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Wake up: Pedestrians getting hit at alarming rates

Photo Credit: Cliffview Pilot File Photo
Photo Credit: Cliffview Pilot

WHAT WE THINK: We have literally reached a crossroads in our so-called evolution. Public safety officials ordinarily warn motorists to be careful, but alerts continue to grow for pedestrians to pay more attention crossing streets, as the number of people hit continues an alarming climb.

It’s gotten to the point that Fort Lee Police Chief Keith Bendul and Ridgewood Police Chief John Ward have joined those law enforcement officials putting undercover officers on the street to catch motorists and pedestrians breaking the law, in the hopes of deterring others.

It could simply be a function of the economy that more people are hoofing it instead of driving or taking the bus. Or it could be that suburbs are filled with cars.

Jerry DeMarco

Then again, it could very well come down to deficits of attention.

“We are concerned by the recent trend in pedestrian fatalities and are asking motorists and pedestrians to be mindful of each other on the roads,” said state Division of Highway Traffic Safety Acting Director Gary Poedubicky.

“Both groups share a responsibility to follow our laws,” he said. “Drivers need to stop and stay stopped for pedestrians at crosswalks and pedestrians should only cross at crosswalks. Obeying the law will help ensure a safe holiday season.”

New Jersey law requires you to obey pedestrian signals and use crosswalks at signalized intersections, as well as to yield the right of way to traffic if you aren’t crossing within a crosswalk or at an intersection.

The ticket carries a $54 fine, plus court costs.

Motorists who fail to yield to pedestrians face a $200 fine, plus court costs, and 2 points off their licenses. They can also be subject to 15 days of community service and insurance surcharges.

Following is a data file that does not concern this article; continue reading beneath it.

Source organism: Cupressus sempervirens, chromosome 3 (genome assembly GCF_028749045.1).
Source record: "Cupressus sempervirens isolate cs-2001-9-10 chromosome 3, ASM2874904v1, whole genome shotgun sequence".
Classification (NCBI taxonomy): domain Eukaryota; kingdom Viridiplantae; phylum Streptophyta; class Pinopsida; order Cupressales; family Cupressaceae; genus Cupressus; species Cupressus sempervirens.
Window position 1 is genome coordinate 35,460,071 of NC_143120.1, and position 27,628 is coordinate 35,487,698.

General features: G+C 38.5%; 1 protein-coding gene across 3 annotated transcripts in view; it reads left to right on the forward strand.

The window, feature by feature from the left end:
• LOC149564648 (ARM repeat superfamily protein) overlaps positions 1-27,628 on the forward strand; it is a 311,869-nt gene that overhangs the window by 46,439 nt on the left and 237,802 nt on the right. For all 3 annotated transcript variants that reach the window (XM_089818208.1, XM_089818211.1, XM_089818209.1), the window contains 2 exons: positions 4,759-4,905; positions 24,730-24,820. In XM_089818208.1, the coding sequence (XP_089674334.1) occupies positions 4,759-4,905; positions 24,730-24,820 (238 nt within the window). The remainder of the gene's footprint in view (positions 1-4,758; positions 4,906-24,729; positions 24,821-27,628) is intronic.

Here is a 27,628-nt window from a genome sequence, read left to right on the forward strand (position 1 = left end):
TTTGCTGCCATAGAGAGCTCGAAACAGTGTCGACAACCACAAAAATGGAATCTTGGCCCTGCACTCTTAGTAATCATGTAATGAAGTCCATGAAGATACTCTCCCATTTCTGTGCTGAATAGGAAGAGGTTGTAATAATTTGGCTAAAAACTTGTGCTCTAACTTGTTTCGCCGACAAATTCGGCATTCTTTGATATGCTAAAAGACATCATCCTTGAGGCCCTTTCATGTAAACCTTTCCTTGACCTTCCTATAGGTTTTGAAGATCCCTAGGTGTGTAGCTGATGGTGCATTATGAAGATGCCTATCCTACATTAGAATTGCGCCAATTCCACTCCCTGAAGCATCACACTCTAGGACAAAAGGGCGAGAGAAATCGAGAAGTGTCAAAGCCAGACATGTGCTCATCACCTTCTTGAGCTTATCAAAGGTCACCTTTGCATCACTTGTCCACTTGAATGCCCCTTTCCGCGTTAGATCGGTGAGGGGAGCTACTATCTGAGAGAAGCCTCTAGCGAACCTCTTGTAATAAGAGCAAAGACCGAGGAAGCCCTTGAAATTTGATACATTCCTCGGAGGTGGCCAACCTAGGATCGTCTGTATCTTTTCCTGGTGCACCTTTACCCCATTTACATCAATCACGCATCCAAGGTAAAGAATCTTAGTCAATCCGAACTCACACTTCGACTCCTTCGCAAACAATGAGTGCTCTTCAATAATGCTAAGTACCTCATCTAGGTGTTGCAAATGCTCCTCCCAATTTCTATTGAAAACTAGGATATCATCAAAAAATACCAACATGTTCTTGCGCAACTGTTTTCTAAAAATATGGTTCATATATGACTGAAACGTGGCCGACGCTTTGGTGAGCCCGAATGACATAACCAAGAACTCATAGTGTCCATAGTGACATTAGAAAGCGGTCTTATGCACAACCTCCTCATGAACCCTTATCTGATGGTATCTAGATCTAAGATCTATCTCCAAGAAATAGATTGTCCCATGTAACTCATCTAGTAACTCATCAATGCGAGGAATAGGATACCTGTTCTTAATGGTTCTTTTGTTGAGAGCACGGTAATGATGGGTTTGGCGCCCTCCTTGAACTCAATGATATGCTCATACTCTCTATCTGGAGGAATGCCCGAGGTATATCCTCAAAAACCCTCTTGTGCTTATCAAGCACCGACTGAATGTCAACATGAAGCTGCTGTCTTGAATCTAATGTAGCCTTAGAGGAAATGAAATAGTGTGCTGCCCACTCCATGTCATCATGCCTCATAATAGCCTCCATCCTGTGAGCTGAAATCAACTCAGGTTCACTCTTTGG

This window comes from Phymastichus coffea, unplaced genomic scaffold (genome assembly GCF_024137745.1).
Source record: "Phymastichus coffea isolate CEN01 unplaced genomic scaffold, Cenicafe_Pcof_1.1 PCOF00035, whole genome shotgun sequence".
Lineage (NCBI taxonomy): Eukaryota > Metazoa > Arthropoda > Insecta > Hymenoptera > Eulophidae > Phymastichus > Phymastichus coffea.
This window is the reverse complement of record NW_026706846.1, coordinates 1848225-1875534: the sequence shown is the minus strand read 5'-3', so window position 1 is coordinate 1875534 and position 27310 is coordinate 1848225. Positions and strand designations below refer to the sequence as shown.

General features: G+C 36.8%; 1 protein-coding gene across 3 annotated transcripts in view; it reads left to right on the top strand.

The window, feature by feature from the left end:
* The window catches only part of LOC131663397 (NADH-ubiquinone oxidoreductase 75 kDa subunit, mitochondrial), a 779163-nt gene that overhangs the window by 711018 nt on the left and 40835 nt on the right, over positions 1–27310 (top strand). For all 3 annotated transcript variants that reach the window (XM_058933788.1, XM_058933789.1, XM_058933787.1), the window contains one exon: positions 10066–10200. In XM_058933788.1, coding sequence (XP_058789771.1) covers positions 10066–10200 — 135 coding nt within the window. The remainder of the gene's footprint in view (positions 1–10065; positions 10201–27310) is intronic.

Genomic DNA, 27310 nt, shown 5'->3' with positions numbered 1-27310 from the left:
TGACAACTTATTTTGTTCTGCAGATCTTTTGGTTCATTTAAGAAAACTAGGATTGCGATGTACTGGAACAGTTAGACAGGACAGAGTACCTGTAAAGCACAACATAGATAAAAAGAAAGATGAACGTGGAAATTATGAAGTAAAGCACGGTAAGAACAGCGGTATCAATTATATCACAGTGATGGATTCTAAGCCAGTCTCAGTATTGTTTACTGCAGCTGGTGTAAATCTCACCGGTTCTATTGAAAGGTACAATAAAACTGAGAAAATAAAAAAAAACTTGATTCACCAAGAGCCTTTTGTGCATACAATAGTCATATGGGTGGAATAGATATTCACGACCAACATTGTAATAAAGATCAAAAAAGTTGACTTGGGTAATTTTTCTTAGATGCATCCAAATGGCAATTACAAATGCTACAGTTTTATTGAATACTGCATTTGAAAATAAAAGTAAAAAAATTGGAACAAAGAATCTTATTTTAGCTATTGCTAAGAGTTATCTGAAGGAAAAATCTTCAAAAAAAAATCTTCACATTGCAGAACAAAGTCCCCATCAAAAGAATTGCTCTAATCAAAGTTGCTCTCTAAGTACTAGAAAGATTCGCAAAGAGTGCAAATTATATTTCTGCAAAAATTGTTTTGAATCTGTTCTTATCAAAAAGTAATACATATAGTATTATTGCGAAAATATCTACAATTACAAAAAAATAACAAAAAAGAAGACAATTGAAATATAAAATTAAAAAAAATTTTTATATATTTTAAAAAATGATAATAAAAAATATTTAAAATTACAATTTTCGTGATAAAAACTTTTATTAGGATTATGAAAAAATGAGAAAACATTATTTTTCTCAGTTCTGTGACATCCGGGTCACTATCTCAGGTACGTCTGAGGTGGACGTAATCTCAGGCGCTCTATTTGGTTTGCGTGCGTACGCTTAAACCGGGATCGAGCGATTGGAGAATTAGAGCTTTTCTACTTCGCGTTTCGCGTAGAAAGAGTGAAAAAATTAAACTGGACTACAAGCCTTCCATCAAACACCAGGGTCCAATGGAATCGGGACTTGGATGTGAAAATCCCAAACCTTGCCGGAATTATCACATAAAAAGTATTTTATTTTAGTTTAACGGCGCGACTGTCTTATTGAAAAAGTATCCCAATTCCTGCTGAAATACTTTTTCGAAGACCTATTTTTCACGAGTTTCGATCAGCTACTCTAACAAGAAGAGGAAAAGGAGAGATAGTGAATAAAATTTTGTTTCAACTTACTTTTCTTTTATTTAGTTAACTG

Drivers know what they should do, but pedestrians can always use refreshers. So instead of taking things for granted when you hit the bricks, consider ways of not hitting the pavement:

• Be particularly wary of nearby moving vehicles. You don’t know what could happen, and you should be ready in case something does;

• Consider how some people drive — while texting, having a phone conversation, fiddling with the stereo — or drunk. Assuming that ANY driver will see you is taking a huge risk;

• Don’t get lost in a song, a text, a phone conversation, a talking book — or deep thought. Know what’s going on around you. That includes HEARING as well as seeing (Think of it this way: You could get mugged);

• Cross at crosswalks and permitted areas only. Why increase the already existing risk – or end up with a ticket?

• Don’t assume traffic will stop because you entered a crosswalk. This is New Jersey, remember.

• If there are no sidewalks, walk facing traffic and make eye contact with motorists. Yes: EYE contact.

• You can laugh if you want, but drunk walking is extremely dangerous. Many people have been crushed after losing their balance and falling into the path of a moving vehicle, and that includes trains. Get a ride, sleep over, have someone escort you to your door — or don’t drink too much.

• One other thing: Nighttime accounts for only 20 percent of car journeys but 40 percent of all fatal accidents. Think about it.

ANOTHER WARNING: If your car breaks down on a highway, the NJ State Police advise, pull as far from traffic as possible and keep your flashers on. If the car stops dead, DON’T get out until you and your passengers, if any, can see a clear break. And DON’T stand around the car, especially on rainy or icy roads, for obvious reasons.

We have literally reached a crossroads in our so-called evolution.

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